Not only do educators actively learn how to create inclusive professional learning experiences, they also learn to identify professional learning practices that disenfranchise learners and need to be discontinued and replaced. They advocate for inclusive professional learning practices and expanded pathways for growth and leadership.
Professional learning leaders develop their own expertise to support and facilitate reflection about equity and any resulting shifts in beliefs and practices. Educators work with shared expectations for equitable professional learning practices that are enacted through frameworks and protocols. They prioritize an equity lens on their learning through such tools as equity inventories and frameworks, teacher and student surveys, equity walks, classroom observations, and community interviews.
Educators use data analysis and vetted strategies to reveal and address equity challenges. For instance, teams develop and use protocols and tools to monitor equity and balance of voices in meetings to move toward more inclusive decision-making.
Professional learning leaders use technology-enabled dashboards to make information and progress toward equity transparent. Educators in leadership positions use data about teacher qualifications, experience, assignments, and attrition to guide their professional learning choices and priorities.
Educators identify and address their own biases and beliefs.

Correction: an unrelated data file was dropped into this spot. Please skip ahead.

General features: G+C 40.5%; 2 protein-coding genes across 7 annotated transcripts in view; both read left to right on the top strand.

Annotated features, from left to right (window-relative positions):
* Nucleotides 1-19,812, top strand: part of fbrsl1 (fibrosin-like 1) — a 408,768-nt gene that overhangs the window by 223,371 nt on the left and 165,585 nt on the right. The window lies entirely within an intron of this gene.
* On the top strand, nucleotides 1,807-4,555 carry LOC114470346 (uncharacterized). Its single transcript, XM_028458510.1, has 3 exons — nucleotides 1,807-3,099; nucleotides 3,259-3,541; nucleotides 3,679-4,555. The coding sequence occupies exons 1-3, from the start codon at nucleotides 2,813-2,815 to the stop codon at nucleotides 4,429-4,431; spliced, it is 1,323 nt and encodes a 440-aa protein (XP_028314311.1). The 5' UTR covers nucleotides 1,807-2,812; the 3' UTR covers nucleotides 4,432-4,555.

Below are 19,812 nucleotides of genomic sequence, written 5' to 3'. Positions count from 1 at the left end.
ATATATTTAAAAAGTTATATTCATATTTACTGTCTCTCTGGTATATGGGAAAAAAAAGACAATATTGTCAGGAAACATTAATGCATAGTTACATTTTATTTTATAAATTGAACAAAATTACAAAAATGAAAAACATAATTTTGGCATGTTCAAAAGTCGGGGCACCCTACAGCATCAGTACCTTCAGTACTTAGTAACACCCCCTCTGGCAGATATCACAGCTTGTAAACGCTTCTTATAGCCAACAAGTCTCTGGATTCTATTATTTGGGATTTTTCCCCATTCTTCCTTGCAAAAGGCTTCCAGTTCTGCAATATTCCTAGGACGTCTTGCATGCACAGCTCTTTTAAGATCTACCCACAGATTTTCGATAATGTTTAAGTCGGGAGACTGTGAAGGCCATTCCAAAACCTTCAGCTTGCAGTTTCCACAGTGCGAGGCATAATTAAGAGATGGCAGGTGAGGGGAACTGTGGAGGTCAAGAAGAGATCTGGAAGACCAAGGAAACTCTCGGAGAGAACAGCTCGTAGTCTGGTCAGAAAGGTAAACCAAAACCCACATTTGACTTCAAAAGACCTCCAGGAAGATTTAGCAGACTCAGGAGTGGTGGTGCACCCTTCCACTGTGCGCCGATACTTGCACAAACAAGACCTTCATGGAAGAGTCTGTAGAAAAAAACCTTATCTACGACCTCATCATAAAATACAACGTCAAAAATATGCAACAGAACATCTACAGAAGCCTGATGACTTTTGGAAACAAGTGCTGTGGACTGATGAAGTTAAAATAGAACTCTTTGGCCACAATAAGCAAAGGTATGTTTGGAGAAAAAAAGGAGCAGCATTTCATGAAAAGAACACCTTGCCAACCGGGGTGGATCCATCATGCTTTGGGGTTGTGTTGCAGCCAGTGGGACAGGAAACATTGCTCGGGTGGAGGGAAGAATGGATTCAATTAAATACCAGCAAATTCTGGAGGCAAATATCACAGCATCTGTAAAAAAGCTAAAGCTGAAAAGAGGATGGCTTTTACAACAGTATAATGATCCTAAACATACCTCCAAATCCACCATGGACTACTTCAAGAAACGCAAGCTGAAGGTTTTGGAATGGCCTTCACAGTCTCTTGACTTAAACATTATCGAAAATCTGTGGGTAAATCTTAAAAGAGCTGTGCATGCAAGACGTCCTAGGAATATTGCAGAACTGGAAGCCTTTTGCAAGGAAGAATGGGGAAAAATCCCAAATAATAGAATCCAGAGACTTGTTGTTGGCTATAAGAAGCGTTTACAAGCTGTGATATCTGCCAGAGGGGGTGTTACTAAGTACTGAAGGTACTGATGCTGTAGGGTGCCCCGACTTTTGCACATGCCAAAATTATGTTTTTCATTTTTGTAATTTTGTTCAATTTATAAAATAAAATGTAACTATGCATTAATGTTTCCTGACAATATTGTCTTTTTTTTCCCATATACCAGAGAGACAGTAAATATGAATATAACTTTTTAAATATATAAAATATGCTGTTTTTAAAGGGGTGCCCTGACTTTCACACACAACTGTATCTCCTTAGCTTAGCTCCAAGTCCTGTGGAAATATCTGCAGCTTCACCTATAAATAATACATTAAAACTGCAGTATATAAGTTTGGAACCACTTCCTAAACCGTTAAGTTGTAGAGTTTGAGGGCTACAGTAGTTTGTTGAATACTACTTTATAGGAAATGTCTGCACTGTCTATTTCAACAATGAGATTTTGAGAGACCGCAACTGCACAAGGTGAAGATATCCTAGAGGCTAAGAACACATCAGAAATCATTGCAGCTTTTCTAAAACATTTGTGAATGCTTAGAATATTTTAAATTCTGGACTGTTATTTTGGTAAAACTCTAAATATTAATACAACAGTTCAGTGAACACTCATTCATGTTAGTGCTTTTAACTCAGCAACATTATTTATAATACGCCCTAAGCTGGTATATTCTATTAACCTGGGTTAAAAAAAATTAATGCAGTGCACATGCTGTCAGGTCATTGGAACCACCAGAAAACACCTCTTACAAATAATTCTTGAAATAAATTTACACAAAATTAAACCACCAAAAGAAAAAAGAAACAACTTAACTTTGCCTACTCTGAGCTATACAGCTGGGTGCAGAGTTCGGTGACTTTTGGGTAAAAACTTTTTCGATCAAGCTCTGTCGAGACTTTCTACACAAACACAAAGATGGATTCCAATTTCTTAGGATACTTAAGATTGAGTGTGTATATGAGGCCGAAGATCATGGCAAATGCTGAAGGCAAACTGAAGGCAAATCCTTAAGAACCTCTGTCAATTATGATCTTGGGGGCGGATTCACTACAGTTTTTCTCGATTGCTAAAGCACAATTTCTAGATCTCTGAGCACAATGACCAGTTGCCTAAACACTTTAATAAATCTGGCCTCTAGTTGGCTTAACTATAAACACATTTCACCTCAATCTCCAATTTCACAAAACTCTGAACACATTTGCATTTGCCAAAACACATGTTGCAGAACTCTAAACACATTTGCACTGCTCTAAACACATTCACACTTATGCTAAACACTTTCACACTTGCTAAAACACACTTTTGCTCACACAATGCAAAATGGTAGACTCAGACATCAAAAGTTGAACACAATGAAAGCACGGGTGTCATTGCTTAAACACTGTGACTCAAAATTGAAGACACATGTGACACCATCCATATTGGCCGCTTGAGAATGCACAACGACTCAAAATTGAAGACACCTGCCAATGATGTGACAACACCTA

Building from what they have learned about the importance of equity in professional learning and how identities and experiences impact teaching and professional learning, educators reflect on their own backgrounds, mindsets, and practices. Educators discuss instances of privilege and bias in their day-to-day experiences and articulate their own assumptions about key concepts like equality and fairness.
Educators engage in conversations grounded in a culture of open and respectful dialogue that encourages individual and collective reflection. They implement and model norms that encourage educators to reflect on how their own privilege, race, and class might be impacting their mindsets, practices, and expectations of themselves and each other.
Educators use their knowledge about privilege, power, historical biases, and institutional racism to communicate about their own experiences. To deepen their understanding, educators in all roles seek out discussions with colleagues and students to learn more about the ways in which their identity has impacted their own learning.